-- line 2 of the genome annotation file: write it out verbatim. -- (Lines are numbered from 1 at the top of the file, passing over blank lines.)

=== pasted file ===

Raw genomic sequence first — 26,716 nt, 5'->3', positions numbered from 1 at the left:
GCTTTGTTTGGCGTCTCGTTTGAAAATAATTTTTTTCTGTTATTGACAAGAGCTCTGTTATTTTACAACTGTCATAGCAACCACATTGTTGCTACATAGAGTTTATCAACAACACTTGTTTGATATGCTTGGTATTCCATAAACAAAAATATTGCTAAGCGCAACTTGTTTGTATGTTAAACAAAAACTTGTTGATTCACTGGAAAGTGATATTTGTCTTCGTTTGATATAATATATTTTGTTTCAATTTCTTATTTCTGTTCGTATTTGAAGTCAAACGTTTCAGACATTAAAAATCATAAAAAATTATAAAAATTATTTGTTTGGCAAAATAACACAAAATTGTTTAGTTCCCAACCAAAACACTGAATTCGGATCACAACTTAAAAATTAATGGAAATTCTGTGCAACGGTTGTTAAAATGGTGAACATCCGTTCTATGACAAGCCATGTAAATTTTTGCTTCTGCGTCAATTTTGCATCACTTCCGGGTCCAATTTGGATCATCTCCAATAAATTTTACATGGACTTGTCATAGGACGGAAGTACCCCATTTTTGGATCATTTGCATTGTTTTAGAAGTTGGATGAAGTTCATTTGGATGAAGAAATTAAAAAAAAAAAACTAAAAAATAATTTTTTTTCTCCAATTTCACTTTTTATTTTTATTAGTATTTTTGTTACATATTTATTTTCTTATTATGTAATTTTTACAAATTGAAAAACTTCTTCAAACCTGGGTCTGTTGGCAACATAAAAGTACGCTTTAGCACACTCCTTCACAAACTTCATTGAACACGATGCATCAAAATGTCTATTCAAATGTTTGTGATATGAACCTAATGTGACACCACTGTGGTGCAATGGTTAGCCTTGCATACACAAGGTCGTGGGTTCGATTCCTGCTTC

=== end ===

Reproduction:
GCTTTGTTTGGCGTCTCGTTTGAAAATAATTTTTTTCTGTTATTGACAAGAGCTCTGTTATTTTACAACTGTCATAGCAACCACATTGTTGCTACATAGAGTTTATCAACAACACTTGTTTGATATGCTTGGTATTCCATAAACAAAAATATTGCTAAGCGCAACTTGTTTGTATGTTAAACAAAAACTTGTTGATTCACTGGAAAGTGATATTTGTCTTCGTTTGATATAATATATTTTGTTTCAATTTCTTATTTCTGTTCGTATTTGAAGTCAAACGTTTCAGACATTAAAAATCATAAAAAATTATAAAAATTATTTGTTTGGCAAAATAACACAAAATTGTTTAGTTCCCAACCAAAACACTGAATTCGGATCACAACTTAAAAATTAATGGAAATTCTGTGCAACGGTTGTTAAAATGGTGAACATCCGTTCTATGACAAGCCATGTAAATTTTTGCTTCTGCGTCAATTTTGCATCACTTCCGGGTCCAATTTGGATCATCTCCAATAAATTTTACATGGACTTGTCATAGGACGGAAGTACCCCATTTTTGGATCATTTGCATTGTTTTAGAAGTTGGATGAAGTTCATTTGGATGAAGAAATTAAAAAAAAAAAACTAAAAAATAATTTTTTTTCTCCAATTTCACTTTTTATTTTTATTAGTATTTTTGTTACATATTTATTTTCTTATTATGTAATTTTTACAAATTGAAAAACTTCTTCAAACCTGGGTCTGTTGGCAACATAAAAGTACGCTTTAGCACACTCCTTCACAAACTTCATTGAACACGATGCATCAAAATGTCTATTCAAATGTTTGTGATATGAACCTAATGTGACACCACTGTGGTGCAATGGTTAGCCTTGCATACACAAGGTCGTGGGTTCGATTCCTGCTTC